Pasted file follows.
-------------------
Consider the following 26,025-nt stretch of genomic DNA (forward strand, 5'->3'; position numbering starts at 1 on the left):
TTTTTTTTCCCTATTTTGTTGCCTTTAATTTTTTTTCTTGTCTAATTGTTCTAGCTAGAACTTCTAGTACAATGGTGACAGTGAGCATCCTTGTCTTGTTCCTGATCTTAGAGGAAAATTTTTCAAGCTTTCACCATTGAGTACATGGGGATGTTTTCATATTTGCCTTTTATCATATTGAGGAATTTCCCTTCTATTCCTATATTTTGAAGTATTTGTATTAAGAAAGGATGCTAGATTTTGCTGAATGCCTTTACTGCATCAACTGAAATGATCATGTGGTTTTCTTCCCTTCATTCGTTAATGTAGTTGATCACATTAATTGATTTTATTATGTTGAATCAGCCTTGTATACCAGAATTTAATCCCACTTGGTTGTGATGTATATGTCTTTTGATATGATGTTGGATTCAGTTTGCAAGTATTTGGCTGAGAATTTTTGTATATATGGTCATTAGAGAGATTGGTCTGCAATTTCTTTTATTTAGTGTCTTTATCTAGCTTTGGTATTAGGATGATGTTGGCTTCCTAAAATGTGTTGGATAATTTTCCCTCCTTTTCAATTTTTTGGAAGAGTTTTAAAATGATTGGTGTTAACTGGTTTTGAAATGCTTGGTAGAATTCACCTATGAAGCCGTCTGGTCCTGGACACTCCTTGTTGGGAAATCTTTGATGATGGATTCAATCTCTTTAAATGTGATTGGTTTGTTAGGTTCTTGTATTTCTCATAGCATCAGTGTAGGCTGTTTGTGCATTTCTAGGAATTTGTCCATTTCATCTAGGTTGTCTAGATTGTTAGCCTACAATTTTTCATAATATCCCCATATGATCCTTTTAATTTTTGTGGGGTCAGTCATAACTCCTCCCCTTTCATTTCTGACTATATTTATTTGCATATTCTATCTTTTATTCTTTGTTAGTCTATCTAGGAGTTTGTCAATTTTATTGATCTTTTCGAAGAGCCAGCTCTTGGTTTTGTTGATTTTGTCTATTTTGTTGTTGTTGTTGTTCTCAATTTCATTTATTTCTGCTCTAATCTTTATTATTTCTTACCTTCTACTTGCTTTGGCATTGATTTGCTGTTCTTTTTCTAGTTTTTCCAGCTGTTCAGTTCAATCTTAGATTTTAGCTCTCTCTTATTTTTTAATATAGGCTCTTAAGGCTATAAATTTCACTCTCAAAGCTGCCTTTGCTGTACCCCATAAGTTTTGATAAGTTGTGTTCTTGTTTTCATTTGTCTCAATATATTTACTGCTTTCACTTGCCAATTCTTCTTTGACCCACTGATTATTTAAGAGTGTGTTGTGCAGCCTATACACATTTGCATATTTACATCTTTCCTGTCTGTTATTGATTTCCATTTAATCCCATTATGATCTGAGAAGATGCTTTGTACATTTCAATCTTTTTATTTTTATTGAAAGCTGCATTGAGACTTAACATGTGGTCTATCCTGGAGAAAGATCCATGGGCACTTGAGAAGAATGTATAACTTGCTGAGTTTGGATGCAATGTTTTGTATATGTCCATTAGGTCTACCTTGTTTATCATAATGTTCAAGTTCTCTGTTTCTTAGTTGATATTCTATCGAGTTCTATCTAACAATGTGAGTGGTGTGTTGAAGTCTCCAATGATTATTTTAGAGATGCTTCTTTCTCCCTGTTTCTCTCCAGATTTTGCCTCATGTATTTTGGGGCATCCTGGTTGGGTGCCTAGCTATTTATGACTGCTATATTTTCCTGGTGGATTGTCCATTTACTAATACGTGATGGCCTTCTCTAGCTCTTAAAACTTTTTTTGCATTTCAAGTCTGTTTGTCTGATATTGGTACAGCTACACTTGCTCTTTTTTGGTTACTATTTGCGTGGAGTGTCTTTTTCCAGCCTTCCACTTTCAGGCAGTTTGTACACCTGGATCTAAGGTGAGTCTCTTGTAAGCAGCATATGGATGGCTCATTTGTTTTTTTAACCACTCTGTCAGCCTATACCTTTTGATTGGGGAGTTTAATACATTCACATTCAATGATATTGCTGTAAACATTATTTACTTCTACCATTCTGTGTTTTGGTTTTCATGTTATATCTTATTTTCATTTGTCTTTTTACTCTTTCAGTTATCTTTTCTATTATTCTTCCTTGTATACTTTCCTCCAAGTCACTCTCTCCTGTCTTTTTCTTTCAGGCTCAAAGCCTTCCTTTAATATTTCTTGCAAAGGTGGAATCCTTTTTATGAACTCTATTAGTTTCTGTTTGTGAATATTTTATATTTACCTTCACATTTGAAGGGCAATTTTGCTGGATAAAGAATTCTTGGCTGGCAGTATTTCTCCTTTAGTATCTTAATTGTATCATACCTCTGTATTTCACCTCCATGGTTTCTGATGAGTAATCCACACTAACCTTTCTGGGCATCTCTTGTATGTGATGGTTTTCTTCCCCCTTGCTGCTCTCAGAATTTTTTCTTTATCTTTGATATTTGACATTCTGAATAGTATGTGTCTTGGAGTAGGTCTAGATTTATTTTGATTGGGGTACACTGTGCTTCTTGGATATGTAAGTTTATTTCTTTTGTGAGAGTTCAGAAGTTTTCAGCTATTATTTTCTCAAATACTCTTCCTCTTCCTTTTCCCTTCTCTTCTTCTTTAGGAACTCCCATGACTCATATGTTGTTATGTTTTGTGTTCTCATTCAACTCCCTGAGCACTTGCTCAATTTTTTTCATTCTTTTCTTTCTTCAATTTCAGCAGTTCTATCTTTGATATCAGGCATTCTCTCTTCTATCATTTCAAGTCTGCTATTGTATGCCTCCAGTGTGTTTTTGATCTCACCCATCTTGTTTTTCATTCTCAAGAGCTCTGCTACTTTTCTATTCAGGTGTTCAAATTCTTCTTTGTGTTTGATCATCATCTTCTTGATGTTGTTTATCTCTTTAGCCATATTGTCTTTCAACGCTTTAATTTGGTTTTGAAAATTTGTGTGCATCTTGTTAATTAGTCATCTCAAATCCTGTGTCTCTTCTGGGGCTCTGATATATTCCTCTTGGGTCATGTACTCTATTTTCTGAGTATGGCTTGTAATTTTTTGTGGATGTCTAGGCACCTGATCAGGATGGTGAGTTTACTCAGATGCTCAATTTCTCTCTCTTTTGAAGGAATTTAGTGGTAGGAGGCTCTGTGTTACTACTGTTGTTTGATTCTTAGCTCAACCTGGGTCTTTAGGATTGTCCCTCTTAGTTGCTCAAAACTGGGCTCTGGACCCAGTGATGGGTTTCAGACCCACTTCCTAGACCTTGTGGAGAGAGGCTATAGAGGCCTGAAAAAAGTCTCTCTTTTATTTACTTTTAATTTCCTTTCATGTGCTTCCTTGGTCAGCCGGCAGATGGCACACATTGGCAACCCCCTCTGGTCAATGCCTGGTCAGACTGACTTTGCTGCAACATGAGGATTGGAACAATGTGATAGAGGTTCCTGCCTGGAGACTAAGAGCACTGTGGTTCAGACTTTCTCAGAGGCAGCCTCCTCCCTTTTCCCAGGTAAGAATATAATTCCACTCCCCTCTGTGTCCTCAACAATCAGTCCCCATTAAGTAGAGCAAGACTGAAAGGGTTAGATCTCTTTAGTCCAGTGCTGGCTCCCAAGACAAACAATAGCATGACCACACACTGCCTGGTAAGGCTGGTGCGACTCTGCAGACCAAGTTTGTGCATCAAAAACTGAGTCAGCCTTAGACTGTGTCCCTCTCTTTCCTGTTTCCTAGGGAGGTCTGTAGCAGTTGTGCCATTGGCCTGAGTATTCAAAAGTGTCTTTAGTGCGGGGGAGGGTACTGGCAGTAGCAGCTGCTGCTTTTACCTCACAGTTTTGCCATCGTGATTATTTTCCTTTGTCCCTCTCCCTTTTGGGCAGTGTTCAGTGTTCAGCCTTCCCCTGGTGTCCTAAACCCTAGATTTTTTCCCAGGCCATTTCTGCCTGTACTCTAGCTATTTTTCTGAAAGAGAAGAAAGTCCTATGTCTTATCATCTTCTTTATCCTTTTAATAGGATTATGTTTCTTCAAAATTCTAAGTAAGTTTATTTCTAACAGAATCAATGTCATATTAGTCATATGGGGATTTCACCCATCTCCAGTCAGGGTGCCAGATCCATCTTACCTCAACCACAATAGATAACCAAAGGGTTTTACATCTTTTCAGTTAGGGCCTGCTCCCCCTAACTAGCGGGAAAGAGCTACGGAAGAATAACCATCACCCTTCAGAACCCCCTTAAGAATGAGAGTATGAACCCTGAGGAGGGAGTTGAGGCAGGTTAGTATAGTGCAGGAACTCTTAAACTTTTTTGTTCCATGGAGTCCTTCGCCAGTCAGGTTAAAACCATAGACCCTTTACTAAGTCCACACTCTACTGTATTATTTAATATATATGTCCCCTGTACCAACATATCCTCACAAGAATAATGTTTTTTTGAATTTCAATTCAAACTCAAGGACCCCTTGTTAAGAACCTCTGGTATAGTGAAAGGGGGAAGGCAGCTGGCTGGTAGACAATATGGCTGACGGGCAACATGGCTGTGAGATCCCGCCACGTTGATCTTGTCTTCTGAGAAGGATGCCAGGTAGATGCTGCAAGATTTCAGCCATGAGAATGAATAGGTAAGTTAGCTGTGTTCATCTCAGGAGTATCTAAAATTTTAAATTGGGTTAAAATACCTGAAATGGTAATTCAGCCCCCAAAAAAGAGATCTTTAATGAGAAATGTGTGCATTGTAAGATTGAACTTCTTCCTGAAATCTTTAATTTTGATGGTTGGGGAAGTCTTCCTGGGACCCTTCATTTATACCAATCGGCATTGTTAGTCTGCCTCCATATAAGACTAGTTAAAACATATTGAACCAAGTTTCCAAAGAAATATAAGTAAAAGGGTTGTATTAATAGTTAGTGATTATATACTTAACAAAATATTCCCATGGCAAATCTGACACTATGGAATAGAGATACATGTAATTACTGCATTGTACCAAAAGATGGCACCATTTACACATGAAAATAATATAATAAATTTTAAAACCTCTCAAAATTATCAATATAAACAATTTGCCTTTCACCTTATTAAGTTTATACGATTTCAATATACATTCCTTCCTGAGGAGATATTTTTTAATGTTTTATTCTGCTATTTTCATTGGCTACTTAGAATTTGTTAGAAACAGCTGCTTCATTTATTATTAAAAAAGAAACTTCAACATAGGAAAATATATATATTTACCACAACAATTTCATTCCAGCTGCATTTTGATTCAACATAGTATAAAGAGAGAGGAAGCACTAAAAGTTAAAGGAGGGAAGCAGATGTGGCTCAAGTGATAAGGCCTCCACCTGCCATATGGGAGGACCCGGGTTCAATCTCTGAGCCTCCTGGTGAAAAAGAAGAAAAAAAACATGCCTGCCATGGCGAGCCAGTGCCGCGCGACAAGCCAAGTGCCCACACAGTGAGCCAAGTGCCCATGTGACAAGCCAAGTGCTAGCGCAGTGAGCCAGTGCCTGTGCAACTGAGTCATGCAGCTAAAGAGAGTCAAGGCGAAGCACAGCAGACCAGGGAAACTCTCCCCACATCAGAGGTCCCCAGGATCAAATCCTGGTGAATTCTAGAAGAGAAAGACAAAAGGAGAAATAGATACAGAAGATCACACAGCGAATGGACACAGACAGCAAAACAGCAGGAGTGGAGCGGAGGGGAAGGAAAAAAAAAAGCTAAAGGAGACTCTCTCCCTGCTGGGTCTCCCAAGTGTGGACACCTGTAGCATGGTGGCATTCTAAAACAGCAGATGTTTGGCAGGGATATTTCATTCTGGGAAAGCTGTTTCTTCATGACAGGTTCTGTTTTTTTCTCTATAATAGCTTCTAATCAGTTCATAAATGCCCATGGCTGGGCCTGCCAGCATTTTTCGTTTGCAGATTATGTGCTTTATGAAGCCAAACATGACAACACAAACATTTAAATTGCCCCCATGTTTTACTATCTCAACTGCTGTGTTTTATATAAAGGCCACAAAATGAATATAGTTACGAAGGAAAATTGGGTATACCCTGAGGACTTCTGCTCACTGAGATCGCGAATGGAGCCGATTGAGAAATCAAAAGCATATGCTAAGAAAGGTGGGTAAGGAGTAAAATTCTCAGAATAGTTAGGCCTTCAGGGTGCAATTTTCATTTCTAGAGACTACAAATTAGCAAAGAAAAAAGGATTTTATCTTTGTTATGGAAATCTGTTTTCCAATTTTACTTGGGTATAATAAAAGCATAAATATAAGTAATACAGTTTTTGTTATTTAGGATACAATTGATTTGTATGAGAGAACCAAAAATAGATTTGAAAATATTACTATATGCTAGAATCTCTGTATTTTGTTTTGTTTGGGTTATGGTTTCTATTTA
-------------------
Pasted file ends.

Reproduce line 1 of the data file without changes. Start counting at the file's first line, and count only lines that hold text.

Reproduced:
Consider the following 26,025-nt stretch of genomic DNA (forward strand, 5'->3'; position numbering starts at 1 on the left):